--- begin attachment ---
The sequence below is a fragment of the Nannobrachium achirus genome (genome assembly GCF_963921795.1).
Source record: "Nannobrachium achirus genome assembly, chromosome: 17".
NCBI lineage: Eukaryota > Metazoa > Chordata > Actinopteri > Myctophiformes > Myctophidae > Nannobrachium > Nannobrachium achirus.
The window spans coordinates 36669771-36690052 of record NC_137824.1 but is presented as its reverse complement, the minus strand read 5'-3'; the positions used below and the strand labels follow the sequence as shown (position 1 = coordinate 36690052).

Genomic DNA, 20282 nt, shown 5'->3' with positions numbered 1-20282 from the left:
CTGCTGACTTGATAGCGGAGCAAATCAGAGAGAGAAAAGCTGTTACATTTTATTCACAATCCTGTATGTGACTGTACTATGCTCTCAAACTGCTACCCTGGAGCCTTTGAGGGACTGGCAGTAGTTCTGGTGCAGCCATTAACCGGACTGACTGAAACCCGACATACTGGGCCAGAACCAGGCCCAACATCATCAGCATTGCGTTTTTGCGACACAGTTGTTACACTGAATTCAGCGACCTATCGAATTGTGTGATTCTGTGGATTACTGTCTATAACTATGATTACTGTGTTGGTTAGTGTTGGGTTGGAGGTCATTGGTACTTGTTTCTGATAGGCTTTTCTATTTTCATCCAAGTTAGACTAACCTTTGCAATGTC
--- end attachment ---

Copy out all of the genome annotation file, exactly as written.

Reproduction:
The sequence below is a fragment of the Nannobrachium achirus genome (genome assembly GCF_963921795.1).
Source record: "Nannobrachium achirus genome assembly, chromosome: 17".
NCBI lineage: Eukaryota > Metazoa > Chordata > Actinopteri > Myctophiformes > Myctophidae > Nannobrachium > Nannobrachium achirus.
The window spans coordinates 36669771-36690052 of record NC_137824.1 but is presented as its reverse complement, the minus strand read 5'-3'; the positions used below and the strand labels follow the sequence as shown (position 1 = coordinate 36690052).

Genomic DNA, 20282 nt, shown 5'->3' with positions numbered 1-20282 from the left:
CTGCTGACTTGATAGCGGAGCAAATCAGAGAGAGAAAAGCTGTTACATTTTATTCACAATCCTGTATGTGACTGTACTATGCTCTCAAACTGCTACCCTGGAGCCTTTGAGGGACTGGCAGTAGTTCTGGTGCAGCCATTAACCGGACTGACTGAAACCCGACATACTGGGCCAGAACCAGGCCCAACATCATCAGCATTGCGTTTTTGCGACACAGTTGTTACACTGAATTCAGCGACCTATCGAATTGTGTGATTCTGTGGATTACTGTCTATAACTATGATTACTGTGTTGGTTAGTGTTGGGTTGGAGGTCATTGGTACTTGTTTCTGATAGGCTTTTCTATTTTCATCCAAGTTAGACTAACCTTTGCAATGTC